HelmetHub won a contract with the City in May to design, test, and implement this kind of helmet rental system in Boston, which Hubway riders have been asking for since the sharing service began in Boston.

The first machine will be installed as a trial as the Hubway season winds down. HelmetHub will take lessons learned from the trial and implement it into a more wide-scale implementation next year. HelmetHub’s team hopes to garner significant data during the rest of the 2013 season, and staff will be on-site at the machine to help answer questions and provide support to users.

Helmets will cost just $2 to rent if returned within 24 hours or $20 to buy.

Improvements and expansions to the Hubway system also support the Mayor’s Greenovate Boston initiative, which encourages residents to help reduce the City’s greenhouse gas emissions by taking actions like biking, walking and using public transit.

About Greenovate Boston

Greenovate Boston is a collective movement to ensure a greener, healthier and more prosperous future for the city by meeting Mayor Thomas M. Menino’s goal of reducing greenhouse gas emissions by 25 percent by 2020 and 80 percent by 2050. Propelled by creativity and drive, Greenovate Boston will encourage continued sustainable growth within the city, making Boston the greenest in the United States. Visit for details.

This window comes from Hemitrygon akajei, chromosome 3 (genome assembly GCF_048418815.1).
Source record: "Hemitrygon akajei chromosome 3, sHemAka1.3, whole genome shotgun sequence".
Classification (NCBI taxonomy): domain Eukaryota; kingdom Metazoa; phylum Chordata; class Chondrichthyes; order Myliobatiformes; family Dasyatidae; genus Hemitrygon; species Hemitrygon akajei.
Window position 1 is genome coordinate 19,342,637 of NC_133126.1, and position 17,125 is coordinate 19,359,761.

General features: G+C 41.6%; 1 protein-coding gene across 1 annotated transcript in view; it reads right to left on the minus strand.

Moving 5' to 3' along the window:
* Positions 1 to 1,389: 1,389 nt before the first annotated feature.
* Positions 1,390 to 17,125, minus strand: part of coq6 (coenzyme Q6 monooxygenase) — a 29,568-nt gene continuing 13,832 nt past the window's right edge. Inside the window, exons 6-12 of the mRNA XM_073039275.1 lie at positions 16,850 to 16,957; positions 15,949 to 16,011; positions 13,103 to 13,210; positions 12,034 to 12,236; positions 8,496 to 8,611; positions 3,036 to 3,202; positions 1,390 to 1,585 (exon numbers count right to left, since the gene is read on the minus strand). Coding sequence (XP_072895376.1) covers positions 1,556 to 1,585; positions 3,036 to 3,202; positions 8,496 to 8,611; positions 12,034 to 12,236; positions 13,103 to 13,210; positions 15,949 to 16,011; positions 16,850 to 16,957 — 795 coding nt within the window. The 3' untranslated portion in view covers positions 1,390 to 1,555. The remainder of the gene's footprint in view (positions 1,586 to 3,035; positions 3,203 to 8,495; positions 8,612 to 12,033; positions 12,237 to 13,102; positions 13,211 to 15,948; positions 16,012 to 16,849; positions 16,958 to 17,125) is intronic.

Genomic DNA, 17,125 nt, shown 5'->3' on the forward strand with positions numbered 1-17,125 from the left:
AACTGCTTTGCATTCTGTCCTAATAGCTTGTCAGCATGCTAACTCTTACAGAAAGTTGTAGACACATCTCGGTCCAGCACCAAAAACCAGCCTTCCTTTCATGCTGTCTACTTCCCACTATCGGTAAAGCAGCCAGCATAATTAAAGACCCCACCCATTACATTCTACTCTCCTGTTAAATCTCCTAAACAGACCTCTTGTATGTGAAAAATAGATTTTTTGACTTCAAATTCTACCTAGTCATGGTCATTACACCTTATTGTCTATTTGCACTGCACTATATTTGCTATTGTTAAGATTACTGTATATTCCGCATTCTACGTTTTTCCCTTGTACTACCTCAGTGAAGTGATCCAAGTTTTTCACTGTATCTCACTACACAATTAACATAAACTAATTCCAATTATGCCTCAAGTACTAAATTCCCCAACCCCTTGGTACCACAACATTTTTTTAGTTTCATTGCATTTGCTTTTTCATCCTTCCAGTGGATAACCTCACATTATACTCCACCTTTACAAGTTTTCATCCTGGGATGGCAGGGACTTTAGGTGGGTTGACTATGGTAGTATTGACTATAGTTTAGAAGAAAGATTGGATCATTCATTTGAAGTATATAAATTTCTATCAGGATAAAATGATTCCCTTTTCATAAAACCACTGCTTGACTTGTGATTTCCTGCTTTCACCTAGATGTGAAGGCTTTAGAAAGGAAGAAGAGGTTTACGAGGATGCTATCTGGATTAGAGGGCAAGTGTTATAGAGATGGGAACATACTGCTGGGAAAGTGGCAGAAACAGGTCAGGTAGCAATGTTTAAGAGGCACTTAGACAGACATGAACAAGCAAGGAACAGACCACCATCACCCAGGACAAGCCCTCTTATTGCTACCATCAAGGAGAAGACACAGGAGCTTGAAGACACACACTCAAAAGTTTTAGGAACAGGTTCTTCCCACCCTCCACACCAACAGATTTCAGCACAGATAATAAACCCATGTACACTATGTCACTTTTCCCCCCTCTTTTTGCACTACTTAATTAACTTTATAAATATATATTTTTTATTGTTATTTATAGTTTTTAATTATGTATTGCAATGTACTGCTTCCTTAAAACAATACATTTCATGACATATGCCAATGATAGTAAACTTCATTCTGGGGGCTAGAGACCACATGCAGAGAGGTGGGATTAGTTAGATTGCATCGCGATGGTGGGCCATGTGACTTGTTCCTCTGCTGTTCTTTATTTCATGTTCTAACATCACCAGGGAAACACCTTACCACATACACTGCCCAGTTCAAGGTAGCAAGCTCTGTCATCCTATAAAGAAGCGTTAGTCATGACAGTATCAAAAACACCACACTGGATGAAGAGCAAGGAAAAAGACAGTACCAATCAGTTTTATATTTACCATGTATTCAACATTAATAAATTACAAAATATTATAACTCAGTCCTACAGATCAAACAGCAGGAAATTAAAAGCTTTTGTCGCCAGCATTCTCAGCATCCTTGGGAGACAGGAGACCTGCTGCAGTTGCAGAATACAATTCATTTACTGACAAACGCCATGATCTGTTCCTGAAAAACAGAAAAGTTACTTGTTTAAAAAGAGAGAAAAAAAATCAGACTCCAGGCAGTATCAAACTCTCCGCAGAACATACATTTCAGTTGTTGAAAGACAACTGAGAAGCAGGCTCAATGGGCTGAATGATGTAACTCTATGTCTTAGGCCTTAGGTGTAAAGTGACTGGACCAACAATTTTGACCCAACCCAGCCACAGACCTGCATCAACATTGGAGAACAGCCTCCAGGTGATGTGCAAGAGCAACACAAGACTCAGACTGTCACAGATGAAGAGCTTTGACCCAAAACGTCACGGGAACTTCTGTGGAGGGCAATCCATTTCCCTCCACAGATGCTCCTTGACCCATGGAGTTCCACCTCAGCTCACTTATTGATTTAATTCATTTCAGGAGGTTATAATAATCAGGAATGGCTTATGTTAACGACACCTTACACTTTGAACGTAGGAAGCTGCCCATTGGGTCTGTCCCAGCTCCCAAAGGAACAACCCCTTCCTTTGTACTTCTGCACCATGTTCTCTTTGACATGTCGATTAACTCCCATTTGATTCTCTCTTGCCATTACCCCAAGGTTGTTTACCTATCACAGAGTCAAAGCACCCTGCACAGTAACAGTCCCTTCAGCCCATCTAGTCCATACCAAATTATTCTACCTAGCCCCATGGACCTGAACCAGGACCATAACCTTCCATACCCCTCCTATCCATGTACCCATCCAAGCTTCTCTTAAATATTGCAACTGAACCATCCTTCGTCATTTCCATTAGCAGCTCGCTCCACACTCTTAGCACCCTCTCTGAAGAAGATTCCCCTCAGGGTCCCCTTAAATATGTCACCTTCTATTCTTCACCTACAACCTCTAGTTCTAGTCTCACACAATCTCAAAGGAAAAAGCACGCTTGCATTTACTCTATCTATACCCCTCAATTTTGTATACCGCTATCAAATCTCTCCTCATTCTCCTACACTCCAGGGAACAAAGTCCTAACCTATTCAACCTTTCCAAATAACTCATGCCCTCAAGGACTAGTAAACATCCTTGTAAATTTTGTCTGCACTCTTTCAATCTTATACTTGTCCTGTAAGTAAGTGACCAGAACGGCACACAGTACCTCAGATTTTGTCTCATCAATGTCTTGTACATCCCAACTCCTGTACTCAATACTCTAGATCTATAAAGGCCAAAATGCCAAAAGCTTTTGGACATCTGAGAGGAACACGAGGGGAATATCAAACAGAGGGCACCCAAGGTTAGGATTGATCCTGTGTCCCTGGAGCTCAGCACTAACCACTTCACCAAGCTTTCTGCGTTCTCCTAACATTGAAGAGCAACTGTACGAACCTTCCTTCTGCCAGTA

Kenney Chesney spreads the love to Boston bombing victims and tours Boston Medical Center


Singer Kenny Chesney, whose Spread the Love is helping victims of the Boston Marathon bombing, meets with two women who lost limbs in the terror attack, at Boston Medical Center. (CBS News)

(CBS News) Country music star Kenny Chesney has sold more than 30 million records. Nowadays, however, he measures success by the help he is offering to victims of last April’s marathon bombing in Boston. Here’s Don Dahler:

He’s one of the kings of country music. Kenny Chesney is like a 100-watt bulb in a 50-watt socket — his energy is overwhelming.

Dahler asked, “Does this ever feel like a job?”

“Is it hard work? It’s more work than people imagine,” Chesney replied. “But is it rewarding? The moment that I get to go up there on stage and look at all those people in the eye, and they look back at me — it’s an unbelievable feeling. And sometimes it’s like a revival out there.”

That passion has made Chesney one of the biggest names in country music, with 14 albums and more than 20 Number One singles.

Click here to read full article

Shadowing Program put together by Tracey Dechert, MD offers students early exposure to surgery



Tracey Dechert, MD, knows from experience that medical students are exposed to misinformation about the field of surgery. As a woman, she was actively discouraged from becoming a surgeon; as the faculty advisor to the student Surgical Society at BUSM, she often hears students tell her that before their surgical rotation they had never considered surgery because they either didn’t understand the field, or held negative perceptions of it.

When Dechert came to BU’s Medical Campus as an attending at Boston Medical Center (BMC), she never intended to focus on teaching. “I love the work because trauma, critical care, and emergency surgery are very busy. I also like the patient population of a safety net hospital and serving people who traditionally have not had access to high-quality care.”

Click here to read the full article which appeared in the Fall 2013 Edition of Boston University School of Medicine Campus & Alumni News.